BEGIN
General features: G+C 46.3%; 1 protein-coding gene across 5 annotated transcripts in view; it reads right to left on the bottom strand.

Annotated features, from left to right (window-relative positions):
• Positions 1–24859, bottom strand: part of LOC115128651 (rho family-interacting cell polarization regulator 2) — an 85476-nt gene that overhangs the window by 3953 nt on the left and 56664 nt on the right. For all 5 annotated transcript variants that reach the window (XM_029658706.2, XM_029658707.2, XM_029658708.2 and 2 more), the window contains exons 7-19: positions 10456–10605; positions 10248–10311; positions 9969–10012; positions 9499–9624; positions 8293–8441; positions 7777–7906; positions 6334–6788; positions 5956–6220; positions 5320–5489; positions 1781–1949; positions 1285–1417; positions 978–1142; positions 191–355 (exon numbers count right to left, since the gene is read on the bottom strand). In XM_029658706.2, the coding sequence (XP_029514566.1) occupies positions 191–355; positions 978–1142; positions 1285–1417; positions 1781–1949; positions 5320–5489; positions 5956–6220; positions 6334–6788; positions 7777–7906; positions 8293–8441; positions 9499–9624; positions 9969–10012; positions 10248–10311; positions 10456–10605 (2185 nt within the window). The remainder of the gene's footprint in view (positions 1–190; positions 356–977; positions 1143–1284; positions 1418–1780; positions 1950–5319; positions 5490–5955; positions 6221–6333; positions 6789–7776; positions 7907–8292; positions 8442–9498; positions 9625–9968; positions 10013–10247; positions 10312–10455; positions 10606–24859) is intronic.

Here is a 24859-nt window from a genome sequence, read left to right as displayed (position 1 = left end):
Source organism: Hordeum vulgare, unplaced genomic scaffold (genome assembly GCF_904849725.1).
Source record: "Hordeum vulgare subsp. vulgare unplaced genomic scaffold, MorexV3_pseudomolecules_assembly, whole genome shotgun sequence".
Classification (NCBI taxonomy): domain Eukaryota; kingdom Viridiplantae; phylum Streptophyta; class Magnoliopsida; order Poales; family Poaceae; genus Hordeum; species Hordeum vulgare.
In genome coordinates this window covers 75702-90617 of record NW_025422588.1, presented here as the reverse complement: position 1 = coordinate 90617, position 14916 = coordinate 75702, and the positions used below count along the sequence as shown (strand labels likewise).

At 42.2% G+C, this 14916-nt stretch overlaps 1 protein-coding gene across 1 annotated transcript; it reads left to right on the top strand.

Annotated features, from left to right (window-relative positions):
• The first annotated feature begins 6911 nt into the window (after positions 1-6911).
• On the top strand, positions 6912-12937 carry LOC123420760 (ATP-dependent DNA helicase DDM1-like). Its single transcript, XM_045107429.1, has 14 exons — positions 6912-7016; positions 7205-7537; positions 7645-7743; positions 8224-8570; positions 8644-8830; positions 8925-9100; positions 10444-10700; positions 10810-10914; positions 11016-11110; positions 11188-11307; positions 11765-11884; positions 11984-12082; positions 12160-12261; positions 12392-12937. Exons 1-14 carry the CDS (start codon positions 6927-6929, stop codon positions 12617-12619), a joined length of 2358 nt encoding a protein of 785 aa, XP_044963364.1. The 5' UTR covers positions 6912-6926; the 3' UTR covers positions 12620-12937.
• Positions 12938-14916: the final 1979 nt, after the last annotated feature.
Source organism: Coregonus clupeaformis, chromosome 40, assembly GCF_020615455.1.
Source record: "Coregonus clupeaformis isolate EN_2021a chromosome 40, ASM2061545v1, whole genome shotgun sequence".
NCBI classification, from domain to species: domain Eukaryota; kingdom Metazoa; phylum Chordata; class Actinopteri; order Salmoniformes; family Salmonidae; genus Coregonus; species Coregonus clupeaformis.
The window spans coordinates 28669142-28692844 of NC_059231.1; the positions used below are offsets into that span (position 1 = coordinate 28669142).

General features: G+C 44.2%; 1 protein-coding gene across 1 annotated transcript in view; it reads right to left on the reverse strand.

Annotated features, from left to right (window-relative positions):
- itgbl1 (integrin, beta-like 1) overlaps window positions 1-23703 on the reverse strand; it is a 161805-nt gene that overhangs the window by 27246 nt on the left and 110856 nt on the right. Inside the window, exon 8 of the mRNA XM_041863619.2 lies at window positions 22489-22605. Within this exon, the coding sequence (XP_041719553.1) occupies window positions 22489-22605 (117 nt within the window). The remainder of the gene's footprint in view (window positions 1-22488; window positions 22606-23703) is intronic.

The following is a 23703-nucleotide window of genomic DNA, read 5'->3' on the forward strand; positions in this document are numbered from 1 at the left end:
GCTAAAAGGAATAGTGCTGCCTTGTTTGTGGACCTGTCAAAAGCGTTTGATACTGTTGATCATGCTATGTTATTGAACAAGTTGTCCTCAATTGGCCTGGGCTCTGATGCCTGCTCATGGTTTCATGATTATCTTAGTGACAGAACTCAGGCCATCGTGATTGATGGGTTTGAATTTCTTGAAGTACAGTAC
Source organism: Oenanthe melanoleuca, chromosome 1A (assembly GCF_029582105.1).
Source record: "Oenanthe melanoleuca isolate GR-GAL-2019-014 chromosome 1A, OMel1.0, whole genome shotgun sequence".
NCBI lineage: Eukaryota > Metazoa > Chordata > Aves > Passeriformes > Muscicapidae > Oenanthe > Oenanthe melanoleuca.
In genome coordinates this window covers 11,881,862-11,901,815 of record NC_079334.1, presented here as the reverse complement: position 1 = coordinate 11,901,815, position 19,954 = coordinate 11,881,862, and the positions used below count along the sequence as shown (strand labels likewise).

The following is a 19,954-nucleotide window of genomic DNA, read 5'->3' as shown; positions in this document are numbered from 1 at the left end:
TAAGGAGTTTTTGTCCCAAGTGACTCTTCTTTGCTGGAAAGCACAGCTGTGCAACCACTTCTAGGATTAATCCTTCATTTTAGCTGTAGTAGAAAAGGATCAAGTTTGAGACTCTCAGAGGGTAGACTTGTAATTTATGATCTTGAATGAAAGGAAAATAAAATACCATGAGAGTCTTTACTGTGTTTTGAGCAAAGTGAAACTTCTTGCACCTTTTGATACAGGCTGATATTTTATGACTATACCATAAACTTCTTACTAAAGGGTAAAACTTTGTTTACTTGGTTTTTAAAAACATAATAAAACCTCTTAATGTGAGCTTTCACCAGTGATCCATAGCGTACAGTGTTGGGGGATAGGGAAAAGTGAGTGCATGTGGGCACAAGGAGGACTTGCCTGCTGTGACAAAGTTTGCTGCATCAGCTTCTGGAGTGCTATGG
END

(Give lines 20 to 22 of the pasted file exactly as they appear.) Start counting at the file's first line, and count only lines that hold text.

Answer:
- itgbl1 (integrin, beta-like 1) overlaps window positions 1-23703 on the reverse strand; it is a 161805-nt gene that overhangs the window by 27246 nt on the left and 110856 nt on the right. Inside the window, exon 8 of the mRNA XM_041863619.2 lies at window positions 22489-22605. Within this exon, the coding sequence (XP_041719553.1) occupies window positions 22489-22605 (117 nt within the window). The remainder of the gene's footprint in view (window positions 1-22488; window positions 22606-23703) is intronic.

The following is a 23703-nucleotide window of genomic DNA, read 5'->3' on the forward strand; positions in this document are numbered from 1 at the left end:
GCTAAAAGGAATAGTGCTGCCTTGTTTGTGGACCTGTCAAAAGCGTTTGATACTGTTGATCATGCTATGTTATTGAACAAGTTGTCCTCAATTGGCCTGGGCTCTGATGCCTGCTCATGGTTTCATGATTATCTTAGTGACAGAACTCAGGCCATCGTGATTGATGGGTTTGAATTTCTTGAAGTACAGTAC